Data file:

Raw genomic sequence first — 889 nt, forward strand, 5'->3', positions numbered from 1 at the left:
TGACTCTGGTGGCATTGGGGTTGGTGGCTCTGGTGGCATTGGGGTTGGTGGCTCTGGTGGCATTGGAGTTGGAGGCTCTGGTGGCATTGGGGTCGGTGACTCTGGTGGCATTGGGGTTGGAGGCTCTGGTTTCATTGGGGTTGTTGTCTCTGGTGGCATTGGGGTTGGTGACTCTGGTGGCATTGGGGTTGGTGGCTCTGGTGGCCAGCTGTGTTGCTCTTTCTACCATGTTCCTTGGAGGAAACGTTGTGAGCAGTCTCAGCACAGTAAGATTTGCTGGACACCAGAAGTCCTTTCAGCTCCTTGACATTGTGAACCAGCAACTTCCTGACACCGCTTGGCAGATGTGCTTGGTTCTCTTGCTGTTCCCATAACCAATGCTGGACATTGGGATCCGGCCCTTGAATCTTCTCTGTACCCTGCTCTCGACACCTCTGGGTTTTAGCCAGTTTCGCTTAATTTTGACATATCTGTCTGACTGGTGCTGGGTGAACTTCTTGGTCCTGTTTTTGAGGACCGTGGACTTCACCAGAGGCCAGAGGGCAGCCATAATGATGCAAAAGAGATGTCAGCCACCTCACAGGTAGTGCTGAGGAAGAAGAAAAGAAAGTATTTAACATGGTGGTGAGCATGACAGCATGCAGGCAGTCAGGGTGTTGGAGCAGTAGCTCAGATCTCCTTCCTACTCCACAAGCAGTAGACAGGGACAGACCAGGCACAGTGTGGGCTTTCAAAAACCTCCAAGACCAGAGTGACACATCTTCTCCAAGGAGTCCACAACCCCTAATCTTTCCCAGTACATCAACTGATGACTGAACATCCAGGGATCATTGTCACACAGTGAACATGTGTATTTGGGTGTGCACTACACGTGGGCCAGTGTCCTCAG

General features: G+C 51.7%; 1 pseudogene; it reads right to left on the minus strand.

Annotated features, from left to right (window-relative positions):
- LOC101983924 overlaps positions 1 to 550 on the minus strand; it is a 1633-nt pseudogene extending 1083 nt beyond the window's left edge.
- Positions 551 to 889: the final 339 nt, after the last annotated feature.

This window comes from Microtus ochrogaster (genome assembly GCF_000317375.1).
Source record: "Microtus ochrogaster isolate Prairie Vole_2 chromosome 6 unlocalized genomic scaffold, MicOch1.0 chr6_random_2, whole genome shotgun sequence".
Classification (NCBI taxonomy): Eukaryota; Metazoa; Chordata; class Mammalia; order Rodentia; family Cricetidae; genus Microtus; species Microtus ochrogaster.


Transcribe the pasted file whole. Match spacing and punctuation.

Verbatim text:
Raw genomic sequence first — 889 nt, forward strand, 5'->3', positions numbered from 1 at the left:
TGACTCTGGTGGCATTGGGGTTGGTGGCTCTGGTGGCATTGGGGTTGGTGGCTCTGGTGGCATTGGAGTTGGAGGCTCTGGTGGCATTGGGGTCGGTGACTCTGGTGGCATTGGGGTTGGAGGCTCTGGTTTCATTGGGGTTGTTGTCTCTGGTGGCATTGGGGTTGGTGACTCTGGTGGCATTGGGGTTGGTGGCTCTGGTGGCCAGCTGTGTTGCTCTTTCTACCATGTTCCTTGGAGGAAACGTTGTGAGCAGTCTCAGCACAGTAAGATTTGCTGGACACCAGAAGTCCTTTCAGCTCCTTGACATTGTGAACCAGCAACTTCCTGACACCGCTTGGCAGATGTGCTTGGTTCTCTTGCTGTTCCCATAACCAATGCTGGACATTGGGATCCGGCCCTTGAATCTTCTCTGTACCCTGCTCTCGACACCTCTGGGTTTTAGCCAGTTTCGCTTAATTTTGACATATCTGTCTGACTGGTGCTGGGTGAACTTCTTGGTCCTGTTTTTGAGGACCGTGGACTTCACCAGAGGCCAGAGGGCAGCCATAATGATGCAAAAGAGATGTCAGCCACCTCACAGGTAGTGCTGAGGAAGAAGAAAAGAAAGTATTTAACATGGTGGTGAGCATGACAGCATGCAGGCAGTCAGGGTGTTGGAGCAGTAGCTCAGATCTCCTTCCTACTCCACAAGCAGTAGACAGGGACAGACCAGGCACAGTGTGGGCTTTCAAAAACCTCCAAGACCAGAGTGACACATCTTCTCCAAGGAGTCCACAACCCCTAATCTTTCCCAGTACATCAACTGATGACTGAACATCCAGGGATCATTGTCACACAGTGAACATGTGTATTTGGGTGTGCACTACACGTGGGCCAGTGTCCTCAG

General features: G+C 51.7%; 1 pseudogene; it reads right to left on the minus strand.

Annotated features, from left to right (window-relative positions):
- LOC101983924 overlaps positions 1 to 550 on the minus strand; it is a 1633-nt pseudogene extending 1083 nt beyond the window's left edge.
- Positions 551 to 889: the final 339 nt, after the last annotated feature.

This window comes from Microtus ochrogaster (genome assembly GCF_000317375.1).
Source record: "Microtus ochrogaster isolate Prairie Vole_2 chromosome 6 unlocalized genomic scaffold, MicOch1.0 chr6_random_2, whole genome shotgun sequence".
Classification (NCBI taxonomy): Eukaryota; Metazoa; Chordata; class Mammalia; order Rodentia; family Cricetidae; genus Microtus; species Microtus ochrogaster.